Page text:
Today is the NYC Pride Parade. So we will not have the standard musings article. Instead, it’s personal anecdote time. Warning, there are a couple instances of strong language in here. They’ve been ***-ed for family friendliness but, you know, they’re there.
High School life as a Theatre Kid / Jock
My senior year of high school our varsity soccer team was set to play against a team that was much better than us. They had one player who was one of the best in the state and had been scoring goals right, left, and center on every team they played that year. My coach took me aside and told me that for this game, we’d essentially be playing 10v10. I was to follow this player all over the field and make sure he never got the ball. So dutifully I wandered all over the field following this guy. We’ll call him Scott. (Scott is not his real name.)
Over the course of the game, Scott and I talked a bunch. We didn’t have much else to do. He would try and run to get open, I would stay right on his hip, kicking away any attempt. We talked about college, and sports, and our different schools. I would say he was a cool guy through that conversation. Towards the end of the game, one of Scott’s players laid a perfect ball in for a header for him, and I was out of position. Realizing my error, I sprinted back towards him, jumped, and was just able to deflect the ball with my own head. We both came crashing down to the turf.
We rolled over to continue the play, and Scott looked at me, and realization dawned across his face. “Hey!” He yelled. “You’re that f****t in Cinderella!” It’s true, at the time I was playing the Prince in Cinderella at the Portland Players, a community theater in South Portland, Maine. I looked at him, shrugged, and said “hey, you saw it.”
I used to tell that story with pride.
It used to be hilarious to me. Now, thinking on it, it makes me sad. I used to use the homophobia of my opponents as a tactic, not in any way to teach them. I would make open passes at opponents to make them uncomfortable. I would whisper “nice butt” to a player who had been especially homophobic in his language.
During my final lacrosse game (I blew out my knee near halftime and never played again), I was chatting with a player that I had been playing against my whole life. We were lined up on the wing for a faceoff, waiting for the whistle to blow. We were catching up, talking about life, and he asked me where I was going to play lacrosse in college. “Actually, I’m heading to school for Musical Theatre.” There was a silence, then he moved a couple steps away from me and said, “so, what? Are you a f****t?” I don’t remember what I answered, it was probably snarky.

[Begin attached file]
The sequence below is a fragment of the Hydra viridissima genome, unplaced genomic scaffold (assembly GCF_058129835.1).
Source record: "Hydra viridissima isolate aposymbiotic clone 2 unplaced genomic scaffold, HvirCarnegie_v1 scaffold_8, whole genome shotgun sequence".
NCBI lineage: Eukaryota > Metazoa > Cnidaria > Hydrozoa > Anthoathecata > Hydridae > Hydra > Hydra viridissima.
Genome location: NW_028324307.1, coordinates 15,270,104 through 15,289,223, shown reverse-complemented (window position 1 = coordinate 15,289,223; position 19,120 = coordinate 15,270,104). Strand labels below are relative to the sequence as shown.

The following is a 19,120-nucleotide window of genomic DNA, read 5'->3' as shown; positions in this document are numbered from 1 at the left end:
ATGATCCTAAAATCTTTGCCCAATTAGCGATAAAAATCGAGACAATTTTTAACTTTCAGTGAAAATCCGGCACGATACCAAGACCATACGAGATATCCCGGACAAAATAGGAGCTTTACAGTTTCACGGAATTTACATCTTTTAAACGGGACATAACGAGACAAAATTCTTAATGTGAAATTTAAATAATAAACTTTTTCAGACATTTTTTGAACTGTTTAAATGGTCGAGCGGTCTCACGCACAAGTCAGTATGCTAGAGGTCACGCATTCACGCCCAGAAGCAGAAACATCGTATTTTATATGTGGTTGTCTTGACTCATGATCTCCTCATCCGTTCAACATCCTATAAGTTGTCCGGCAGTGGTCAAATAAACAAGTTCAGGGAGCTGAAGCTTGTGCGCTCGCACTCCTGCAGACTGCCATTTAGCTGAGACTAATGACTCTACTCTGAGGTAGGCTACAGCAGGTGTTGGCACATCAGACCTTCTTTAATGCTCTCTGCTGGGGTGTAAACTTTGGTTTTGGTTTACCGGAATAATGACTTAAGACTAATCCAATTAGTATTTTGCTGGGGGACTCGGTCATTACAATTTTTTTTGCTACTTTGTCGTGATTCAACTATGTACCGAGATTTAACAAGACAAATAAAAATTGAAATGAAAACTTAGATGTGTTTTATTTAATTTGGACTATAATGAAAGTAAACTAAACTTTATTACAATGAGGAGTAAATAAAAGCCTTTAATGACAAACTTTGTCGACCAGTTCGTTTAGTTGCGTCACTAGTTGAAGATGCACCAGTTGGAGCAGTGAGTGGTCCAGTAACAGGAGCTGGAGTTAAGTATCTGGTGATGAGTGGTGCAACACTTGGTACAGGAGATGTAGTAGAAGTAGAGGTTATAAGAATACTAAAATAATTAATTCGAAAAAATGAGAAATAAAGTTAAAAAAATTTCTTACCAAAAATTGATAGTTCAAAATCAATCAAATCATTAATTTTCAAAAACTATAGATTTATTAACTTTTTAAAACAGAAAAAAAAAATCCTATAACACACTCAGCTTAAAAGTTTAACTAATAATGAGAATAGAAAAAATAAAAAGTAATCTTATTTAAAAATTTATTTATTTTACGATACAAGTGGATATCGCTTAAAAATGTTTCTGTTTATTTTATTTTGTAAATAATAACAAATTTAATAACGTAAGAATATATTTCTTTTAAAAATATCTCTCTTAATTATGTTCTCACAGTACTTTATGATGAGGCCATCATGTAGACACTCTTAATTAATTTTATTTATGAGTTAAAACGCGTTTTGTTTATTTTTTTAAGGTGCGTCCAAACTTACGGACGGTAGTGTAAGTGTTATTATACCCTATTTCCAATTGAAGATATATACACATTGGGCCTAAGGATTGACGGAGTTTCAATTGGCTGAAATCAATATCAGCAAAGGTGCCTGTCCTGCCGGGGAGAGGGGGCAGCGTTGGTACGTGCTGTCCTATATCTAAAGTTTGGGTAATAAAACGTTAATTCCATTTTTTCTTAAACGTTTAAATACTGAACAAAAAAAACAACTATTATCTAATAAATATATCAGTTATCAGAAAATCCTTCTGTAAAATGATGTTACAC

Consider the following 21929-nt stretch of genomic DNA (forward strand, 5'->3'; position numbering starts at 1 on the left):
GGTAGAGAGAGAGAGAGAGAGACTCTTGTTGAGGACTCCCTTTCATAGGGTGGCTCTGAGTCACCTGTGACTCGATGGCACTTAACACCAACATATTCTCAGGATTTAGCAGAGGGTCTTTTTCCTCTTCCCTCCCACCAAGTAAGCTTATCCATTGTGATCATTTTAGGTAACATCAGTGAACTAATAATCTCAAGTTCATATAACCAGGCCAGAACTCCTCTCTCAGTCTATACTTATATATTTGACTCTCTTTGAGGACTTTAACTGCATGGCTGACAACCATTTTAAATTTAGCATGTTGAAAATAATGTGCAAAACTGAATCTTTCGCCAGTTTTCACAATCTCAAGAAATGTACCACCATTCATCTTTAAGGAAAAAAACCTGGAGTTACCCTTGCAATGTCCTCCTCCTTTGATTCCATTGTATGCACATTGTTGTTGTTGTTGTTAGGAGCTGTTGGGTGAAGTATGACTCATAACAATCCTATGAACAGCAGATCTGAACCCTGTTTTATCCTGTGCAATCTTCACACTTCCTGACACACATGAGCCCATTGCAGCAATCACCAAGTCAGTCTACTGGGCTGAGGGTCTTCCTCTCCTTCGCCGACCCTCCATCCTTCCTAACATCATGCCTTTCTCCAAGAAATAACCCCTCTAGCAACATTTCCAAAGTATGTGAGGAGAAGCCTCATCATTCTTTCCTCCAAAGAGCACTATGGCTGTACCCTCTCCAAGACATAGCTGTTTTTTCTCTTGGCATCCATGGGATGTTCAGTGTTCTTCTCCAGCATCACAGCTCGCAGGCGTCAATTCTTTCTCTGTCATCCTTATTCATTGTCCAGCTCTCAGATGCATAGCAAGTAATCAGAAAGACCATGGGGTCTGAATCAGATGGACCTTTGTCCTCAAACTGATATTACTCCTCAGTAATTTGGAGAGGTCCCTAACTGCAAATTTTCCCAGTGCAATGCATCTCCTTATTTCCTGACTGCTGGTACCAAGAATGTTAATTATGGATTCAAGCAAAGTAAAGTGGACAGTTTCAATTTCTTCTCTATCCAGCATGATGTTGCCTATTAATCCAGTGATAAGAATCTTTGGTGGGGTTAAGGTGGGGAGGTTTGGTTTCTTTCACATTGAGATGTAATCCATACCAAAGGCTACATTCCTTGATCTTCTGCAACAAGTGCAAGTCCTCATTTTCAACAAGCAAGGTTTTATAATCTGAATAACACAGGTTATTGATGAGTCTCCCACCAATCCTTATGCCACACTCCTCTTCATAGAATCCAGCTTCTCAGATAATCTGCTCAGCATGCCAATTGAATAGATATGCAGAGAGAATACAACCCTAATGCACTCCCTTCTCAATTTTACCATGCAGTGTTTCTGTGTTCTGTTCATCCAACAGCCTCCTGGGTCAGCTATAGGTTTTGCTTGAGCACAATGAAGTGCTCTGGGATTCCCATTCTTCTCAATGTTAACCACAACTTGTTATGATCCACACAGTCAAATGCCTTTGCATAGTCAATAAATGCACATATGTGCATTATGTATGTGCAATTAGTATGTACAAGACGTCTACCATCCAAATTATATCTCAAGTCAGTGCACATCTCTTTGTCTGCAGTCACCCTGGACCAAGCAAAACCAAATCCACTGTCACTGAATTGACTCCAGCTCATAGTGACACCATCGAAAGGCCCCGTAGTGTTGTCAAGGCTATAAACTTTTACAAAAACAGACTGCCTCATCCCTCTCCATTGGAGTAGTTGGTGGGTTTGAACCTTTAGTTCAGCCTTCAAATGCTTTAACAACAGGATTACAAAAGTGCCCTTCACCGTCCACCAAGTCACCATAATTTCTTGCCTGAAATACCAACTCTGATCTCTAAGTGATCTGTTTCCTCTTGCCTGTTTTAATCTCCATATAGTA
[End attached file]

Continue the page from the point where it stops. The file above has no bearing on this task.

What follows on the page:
We have a long way to go
Just yesterday after Mexico defeated Germany in the World Cup, their fans chanted “maricón” which is a gay slur. The team was fined a useless $10K for it. Before the first World Cup match had started, a french gay couple was sent to the hospital in St. Petersburg after being brutally attacked. Fans lashed back, calling for “Straight Night” after the Red Sox painted their logo in the Pride flag on the pitcher’s mound. And a CrossFit in Indiana cancelled the workout in honor of Pride month saying “the directors and owners of Infiltrate value health and wellness and they believe that this event does not”. The move was then thanked by a company executive. These are not isolated incidents. American culture is coming to a head over LGBTQ issues, and now more than ever, the community needs allies.
Supporting LGBTQ Athletes
It’s at this point I should point out, I’m not a gay man. That’s why my acceptance of the homophobic tendencies of my opponents makes me so sad. I could have been a strong ally, instead I turned sexual orientation into a joke that assuredly did more to push them away than bring them to understanding. 10+ years later, I talked the other day with a high school student who’s an openly gay soccer/lacrosse player, and he said it has almost never been an issue. Neither in his locker room or on the field does he get the kind of treatment or statements I’m describing. The world has a long way to go, but it seems to be going. Every day, the next generation is more and more inspiring to me, and culture is shifting more and more towards an inclusive, loving one. We need to keep it going.
Happy Pride, everyone, now go be the goddamned unicorns that you are.
If you haven’t yet, read Katie Pierce’s beautiful essay she posted yesterday, “An Alliance of Pride”. These are the kinds of articles that The Turf prides itself on, and it is without question a great read today, and every day.
Everyone at The Turf wishes you all a very happy, safe, and loving Pride month. We will continue to be an ally organization to the LGBTQI+ community through our advocacy and our storytelling. #HappyPride
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